Ideally, Sallee says, an investor or group would come in to take on the airport and develop amenities such as a restaurant, aviation industry, hangar expansion and/or additional commercial services, while the Sallees would be nearby to help out as needed.
“We think it’d be an awesome place for (more) events,” Andy says. “It all boils down to time and money.”
While the area has three private airports, including one at Diamond Point, LeRoux says, there’s “nothing as nice as this … and it’s got such a spectacular mountain view.”
The airport recently saw the addition of an above-ground fuel tank and removal of its underground fuel tank, saving the facility $3,200 a year, Sallee says.
State officials in recent years saw that many community airports are failing, Sallee says, so they developed a grant program that pays for Airport Master Plans to project five to 20 years. A plan being developed by Century West Engineering will help with the future of Sequim Valley Airport, he says, to pay for maintenance such as replacement of runway lights and repair of runways and taxiways.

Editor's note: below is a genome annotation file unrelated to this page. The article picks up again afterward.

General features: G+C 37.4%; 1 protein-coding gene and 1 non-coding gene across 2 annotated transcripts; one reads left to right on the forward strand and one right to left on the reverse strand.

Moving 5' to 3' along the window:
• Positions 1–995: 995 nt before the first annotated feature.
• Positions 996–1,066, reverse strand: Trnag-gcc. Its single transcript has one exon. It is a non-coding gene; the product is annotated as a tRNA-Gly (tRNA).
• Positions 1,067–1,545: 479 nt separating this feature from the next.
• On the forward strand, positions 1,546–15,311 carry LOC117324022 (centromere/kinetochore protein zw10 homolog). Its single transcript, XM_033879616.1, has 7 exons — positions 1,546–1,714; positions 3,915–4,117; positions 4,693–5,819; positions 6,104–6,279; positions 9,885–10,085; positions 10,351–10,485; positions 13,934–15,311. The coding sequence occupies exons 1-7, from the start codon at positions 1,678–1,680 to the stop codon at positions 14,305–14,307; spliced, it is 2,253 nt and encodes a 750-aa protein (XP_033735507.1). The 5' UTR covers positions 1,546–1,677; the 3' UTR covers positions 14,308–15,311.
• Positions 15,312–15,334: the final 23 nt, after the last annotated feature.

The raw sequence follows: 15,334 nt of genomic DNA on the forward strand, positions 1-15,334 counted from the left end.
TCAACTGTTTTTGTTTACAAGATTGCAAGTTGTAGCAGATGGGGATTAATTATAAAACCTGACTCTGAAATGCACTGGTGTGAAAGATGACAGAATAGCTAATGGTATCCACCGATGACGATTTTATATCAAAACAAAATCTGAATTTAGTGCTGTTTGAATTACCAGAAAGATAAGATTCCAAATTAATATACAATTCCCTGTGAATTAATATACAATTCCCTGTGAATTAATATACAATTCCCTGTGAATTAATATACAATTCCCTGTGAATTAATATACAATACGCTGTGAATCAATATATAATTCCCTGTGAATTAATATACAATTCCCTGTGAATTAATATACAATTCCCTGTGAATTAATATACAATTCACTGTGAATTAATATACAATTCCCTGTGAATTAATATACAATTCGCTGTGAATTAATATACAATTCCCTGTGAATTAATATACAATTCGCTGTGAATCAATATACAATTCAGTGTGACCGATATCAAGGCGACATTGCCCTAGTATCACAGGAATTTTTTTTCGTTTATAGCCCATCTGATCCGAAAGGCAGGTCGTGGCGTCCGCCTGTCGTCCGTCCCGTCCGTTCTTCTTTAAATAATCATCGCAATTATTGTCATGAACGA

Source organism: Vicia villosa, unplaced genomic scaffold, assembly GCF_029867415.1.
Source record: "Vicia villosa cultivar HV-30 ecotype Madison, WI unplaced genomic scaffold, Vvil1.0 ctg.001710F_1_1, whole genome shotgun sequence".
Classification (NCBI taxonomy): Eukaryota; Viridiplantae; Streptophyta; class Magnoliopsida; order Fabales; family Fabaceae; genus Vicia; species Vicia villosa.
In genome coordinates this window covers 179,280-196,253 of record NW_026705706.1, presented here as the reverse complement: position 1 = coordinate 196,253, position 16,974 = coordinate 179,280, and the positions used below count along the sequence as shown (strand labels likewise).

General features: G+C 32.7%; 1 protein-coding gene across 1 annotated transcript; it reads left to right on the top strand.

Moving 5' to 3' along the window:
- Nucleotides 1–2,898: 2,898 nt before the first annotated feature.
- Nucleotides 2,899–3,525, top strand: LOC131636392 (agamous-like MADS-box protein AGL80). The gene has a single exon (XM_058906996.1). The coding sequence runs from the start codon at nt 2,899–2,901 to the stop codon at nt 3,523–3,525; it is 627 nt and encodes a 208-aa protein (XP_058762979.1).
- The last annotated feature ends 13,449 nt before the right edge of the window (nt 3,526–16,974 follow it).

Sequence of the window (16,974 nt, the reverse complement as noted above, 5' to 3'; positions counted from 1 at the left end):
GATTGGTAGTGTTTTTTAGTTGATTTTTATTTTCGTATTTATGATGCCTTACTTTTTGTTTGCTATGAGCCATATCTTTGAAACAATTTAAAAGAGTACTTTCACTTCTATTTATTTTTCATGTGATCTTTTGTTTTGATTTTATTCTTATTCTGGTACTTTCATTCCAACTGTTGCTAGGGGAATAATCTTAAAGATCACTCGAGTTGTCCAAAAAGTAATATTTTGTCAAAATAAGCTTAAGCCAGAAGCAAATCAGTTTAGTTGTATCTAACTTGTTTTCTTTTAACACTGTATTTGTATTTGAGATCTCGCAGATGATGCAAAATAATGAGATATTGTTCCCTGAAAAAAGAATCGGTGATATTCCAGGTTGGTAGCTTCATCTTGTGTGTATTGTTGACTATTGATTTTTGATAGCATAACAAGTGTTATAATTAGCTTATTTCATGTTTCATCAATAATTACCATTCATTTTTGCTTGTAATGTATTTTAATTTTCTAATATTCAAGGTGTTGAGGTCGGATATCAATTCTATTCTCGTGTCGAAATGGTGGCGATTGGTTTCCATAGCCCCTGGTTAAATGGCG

“We’re really thrilled about it,” Sallee said of the program.
Built and operated at no cost to local taxpayers, he notes that if Sequim Valley Airport were built today, obtaining open land and acquiring building permits would be difficult, if not impossible.
For more information about Sequim Valley Airport, visit www.sequimvalleyairport.com.
Running Sequim Valley Airport
Sequim Valley Airport is overseen by an eight-person board of directors with varied aviation backgrounds. Andy and Jane Sallee currently own more than 70 percent of the corporation’s stock, with the remaining stock owned by 27 investors. Revenues come from tie-downs, landing fees, fuel sales, hangar rental, association dues and airpark lot sales; the airport also operates with volunteer help.